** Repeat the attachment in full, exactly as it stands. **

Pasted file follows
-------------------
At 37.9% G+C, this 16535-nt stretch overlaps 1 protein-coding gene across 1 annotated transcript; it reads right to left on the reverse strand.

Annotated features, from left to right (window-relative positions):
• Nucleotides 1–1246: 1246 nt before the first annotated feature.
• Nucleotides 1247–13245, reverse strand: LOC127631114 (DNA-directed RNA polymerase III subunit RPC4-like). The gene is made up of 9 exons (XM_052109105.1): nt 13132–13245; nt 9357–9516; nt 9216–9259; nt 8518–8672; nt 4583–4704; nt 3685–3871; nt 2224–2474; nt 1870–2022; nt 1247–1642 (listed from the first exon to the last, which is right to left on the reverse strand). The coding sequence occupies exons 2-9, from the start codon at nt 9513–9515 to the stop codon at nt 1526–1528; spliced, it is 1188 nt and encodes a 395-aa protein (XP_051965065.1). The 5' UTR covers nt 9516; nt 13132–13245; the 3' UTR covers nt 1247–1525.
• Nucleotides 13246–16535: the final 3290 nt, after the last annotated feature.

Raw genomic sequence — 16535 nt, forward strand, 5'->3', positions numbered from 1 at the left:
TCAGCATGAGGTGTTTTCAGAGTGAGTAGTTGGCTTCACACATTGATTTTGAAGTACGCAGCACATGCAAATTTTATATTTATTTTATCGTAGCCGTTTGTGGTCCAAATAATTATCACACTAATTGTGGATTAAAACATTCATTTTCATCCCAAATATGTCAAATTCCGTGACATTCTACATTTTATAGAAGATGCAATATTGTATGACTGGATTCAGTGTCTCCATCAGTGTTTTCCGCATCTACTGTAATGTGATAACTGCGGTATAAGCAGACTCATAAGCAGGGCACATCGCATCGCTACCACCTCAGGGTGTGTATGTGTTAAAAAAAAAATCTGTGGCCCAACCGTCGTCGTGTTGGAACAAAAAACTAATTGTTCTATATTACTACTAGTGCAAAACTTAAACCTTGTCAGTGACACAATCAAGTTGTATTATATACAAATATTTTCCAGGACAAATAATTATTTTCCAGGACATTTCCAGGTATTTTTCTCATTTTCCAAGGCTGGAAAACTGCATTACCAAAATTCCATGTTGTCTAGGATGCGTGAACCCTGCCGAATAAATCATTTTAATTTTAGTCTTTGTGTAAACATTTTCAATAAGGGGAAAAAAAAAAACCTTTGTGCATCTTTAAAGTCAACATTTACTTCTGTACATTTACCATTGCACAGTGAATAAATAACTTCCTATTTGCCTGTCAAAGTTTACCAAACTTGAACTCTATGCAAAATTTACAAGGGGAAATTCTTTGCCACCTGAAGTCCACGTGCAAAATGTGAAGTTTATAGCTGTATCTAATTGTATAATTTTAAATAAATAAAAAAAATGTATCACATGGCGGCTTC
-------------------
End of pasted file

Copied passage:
At 37.9% G+C, this 16535-nt stretch overlaps 1 protein-coding gene across 1 annotated transcript; it reads right to left on the reverse strand.

Annotated features, from left to right (window-relative positions):
• Nucleotides 1–1246: 1246 nt before the first annotated feature.
• Nucleotides 1247–13245, reverse strand: LOC127631114 (DNA-directed RNA polymerase III subunit RPC4-like). The gene is made up of 9 exons (XM_052109105.1): nt 13132–13245; nt 9357–9516; nt 9216–9259; nt 8518–8672; nt 4583–4704; nt 3685–3871; nt 2224–2474; nt 1870–2022; nt 1247–1642 (listed from the first exon to the last, which is right to left on the reverse strand). The coding sequence occupies exons 2-9, from the start codon at nt 9513–9515 to the stop codon at nt 1526–1528; spliced, it is 1188 nt and encodes a 395-aa protein (XP_051965065.1). The 5' UTR covers nt 9516; nt 13132–13245; the 3' UTR covers nt 1247–1525.
• Nucleotides 13246–16535: the final 3290 nt, after the last annotated feature.

Raw genomic sequence — 16535 nt, forward strand, 5'->3', positions numbered from 1 at the left:
TCAGCATGAGGTGTTTTCAGAGTGAGTAGTTGGCTTCACACATTGATTTTGAAGTACGCAGCACATGCAAATTTTATATTTATTTTATCGTAGCCGTTTGTGGTCCAAATAATTATCACACTAATTGTGGATTAAAACATTCATTTTCATCCCAAATATGTCAAATTCCGTGACATTCTACATTTTATAGAAGATGCAATATTGTATGACTGGATTCAGTGTCTCCATCAGTGTTTTCCGCATCTACTGTAATGTGATAACTGCGGTATAAGCAGACTCATAAGCAGGGCACATCGCATCGCTACCACCTCAGGGTGTGTATGTGTTAAAAAAAAAATCTGTGGCCCAACCGTCGTCGTGTTGGAACAAAAAACTAATTGTTCTATATTACTACTAGTGCAAAACTTAAACCTTGTCAGTGACACAATCAAGTTGTATTATATACAAATATTTTCCAGGACAAATAATTATTTTCCAGGACATTTCCAGGTATTTTTCTCATTTTCCAAGGCTGGAAAACTGCATTACCAAAATTCCATGTTGTCTAGGATGCGTGAACCCTGCCGAATAAATCATTTTAATTTTAGTCTTTGTGTAAACATTTTCAATAAGGGGAAAAAAAAAAACCTTTGTGCATCTTTAAAGTCAACATTTACTTCTGTACATTTACCATTGCACAGTGAATAAATAACTTCCTATTTGCCTGTCAAAGTTTACCAAACTTGAACTCTATGCAAAATTTACAAGGGGAAATTCTTTGCCACCTGAAGTCCACGTGCAAAATGTGAAGTTTATAGCTGTATCTAATTGTATAATTTTAAATAAATAAAAAAAATGTATCACATGGCGGCTTC